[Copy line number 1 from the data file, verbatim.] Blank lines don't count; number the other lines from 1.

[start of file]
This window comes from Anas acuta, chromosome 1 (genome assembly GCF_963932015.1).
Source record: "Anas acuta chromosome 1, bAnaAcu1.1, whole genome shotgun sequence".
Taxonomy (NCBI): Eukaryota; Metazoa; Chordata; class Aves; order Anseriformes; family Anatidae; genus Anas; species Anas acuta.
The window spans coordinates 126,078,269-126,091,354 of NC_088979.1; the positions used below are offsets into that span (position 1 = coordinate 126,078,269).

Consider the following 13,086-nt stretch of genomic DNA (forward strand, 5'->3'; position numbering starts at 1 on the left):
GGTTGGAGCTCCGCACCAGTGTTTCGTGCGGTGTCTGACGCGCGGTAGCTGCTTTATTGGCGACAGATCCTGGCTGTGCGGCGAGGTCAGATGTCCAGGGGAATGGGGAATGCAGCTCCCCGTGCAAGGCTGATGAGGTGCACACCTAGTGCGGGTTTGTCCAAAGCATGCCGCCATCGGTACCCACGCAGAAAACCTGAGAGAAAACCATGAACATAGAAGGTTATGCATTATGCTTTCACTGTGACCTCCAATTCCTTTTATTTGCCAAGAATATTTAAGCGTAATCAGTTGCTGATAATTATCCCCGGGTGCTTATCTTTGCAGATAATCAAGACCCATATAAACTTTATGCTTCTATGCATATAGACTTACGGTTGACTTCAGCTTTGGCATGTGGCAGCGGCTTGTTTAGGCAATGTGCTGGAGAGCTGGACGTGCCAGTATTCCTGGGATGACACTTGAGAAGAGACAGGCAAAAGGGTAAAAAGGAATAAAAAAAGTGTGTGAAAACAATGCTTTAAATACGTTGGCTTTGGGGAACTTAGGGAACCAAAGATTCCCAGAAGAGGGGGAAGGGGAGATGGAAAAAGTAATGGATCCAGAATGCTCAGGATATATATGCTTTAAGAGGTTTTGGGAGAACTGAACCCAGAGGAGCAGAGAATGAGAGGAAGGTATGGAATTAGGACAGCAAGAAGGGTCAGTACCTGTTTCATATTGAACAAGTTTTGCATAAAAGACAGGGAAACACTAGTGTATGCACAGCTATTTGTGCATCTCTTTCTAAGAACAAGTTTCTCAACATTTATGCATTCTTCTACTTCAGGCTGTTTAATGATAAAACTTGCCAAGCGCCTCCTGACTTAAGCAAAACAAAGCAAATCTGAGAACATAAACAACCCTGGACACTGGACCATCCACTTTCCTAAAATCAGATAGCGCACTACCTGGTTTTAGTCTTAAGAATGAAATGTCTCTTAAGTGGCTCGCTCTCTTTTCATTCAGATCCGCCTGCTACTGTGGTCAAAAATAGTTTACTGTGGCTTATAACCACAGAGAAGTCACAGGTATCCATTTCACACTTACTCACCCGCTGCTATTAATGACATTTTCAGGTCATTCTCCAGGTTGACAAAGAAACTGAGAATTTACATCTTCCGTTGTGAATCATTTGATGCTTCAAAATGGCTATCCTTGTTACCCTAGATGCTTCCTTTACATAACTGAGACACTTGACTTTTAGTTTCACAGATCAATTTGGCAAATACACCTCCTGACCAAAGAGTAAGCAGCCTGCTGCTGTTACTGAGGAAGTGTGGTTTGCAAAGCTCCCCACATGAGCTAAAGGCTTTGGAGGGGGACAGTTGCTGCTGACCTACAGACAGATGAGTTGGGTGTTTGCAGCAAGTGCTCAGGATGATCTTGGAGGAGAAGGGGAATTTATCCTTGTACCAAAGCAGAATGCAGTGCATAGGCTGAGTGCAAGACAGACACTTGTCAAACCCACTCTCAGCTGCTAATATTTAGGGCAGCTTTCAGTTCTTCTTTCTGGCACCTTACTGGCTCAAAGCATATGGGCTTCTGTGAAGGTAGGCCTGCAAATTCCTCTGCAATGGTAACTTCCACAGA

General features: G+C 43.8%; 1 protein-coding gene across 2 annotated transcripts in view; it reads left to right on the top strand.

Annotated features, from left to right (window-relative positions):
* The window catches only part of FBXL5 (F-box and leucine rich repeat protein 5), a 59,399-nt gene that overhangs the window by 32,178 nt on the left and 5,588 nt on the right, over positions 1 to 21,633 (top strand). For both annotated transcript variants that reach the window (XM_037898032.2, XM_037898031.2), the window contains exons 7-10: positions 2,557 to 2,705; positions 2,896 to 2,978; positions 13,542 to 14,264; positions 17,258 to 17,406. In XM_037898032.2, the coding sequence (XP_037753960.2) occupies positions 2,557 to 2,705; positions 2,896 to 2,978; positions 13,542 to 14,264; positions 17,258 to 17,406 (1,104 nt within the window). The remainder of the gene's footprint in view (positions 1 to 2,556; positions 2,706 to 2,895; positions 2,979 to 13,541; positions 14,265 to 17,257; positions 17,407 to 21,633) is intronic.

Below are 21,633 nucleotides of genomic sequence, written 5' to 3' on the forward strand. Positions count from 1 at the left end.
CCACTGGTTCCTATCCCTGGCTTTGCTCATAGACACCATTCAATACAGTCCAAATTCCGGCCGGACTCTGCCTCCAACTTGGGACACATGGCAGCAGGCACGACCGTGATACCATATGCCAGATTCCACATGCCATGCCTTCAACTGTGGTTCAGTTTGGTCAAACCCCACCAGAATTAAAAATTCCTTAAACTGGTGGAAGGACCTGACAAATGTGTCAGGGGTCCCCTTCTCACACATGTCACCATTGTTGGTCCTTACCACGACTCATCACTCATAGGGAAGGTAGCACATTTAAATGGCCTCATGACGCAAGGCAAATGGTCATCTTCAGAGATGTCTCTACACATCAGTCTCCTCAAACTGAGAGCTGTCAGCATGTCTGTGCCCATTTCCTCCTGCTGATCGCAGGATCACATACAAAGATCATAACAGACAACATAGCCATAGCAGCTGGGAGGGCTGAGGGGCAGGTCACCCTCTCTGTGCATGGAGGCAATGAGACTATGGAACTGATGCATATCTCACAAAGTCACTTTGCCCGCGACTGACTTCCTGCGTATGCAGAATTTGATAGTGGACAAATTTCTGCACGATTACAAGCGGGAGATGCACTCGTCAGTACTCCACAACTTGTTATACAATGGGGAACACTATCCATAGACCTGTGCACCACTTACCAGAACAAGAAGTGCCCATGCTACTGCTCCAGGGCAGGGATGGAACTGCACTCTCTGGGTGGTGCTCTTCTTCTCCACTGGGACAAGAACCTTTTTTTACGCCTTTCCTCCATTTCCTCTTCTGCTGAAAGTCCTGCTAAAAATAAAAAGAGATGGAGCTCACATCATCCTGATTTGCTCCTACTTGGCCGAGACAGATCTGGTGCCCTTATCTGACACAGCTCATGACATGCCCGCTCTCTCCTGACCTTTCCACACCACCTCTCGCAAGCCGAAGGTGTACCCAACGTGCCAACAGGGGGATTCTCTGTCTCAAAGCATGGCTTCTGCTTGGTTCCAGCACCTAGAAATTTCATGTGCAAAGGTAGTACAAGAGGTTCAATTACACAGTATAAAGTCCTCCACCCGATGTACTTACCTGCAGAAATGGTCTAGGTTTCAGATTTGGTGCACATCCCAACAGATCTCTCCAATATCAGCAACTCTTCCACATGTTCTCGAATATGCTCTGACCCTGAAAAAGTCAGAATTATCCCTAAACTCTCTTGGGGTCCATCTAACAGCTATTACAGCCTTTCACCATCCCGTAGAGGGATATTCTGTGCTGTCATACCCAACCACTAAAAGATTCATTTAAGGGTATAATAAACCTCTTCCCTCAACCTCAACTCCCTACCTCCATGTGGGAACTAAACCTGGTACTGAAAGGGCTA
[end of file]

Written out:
This window comes from Anas acuta, chromosome 1 (genome assembly GCF_963932015.1).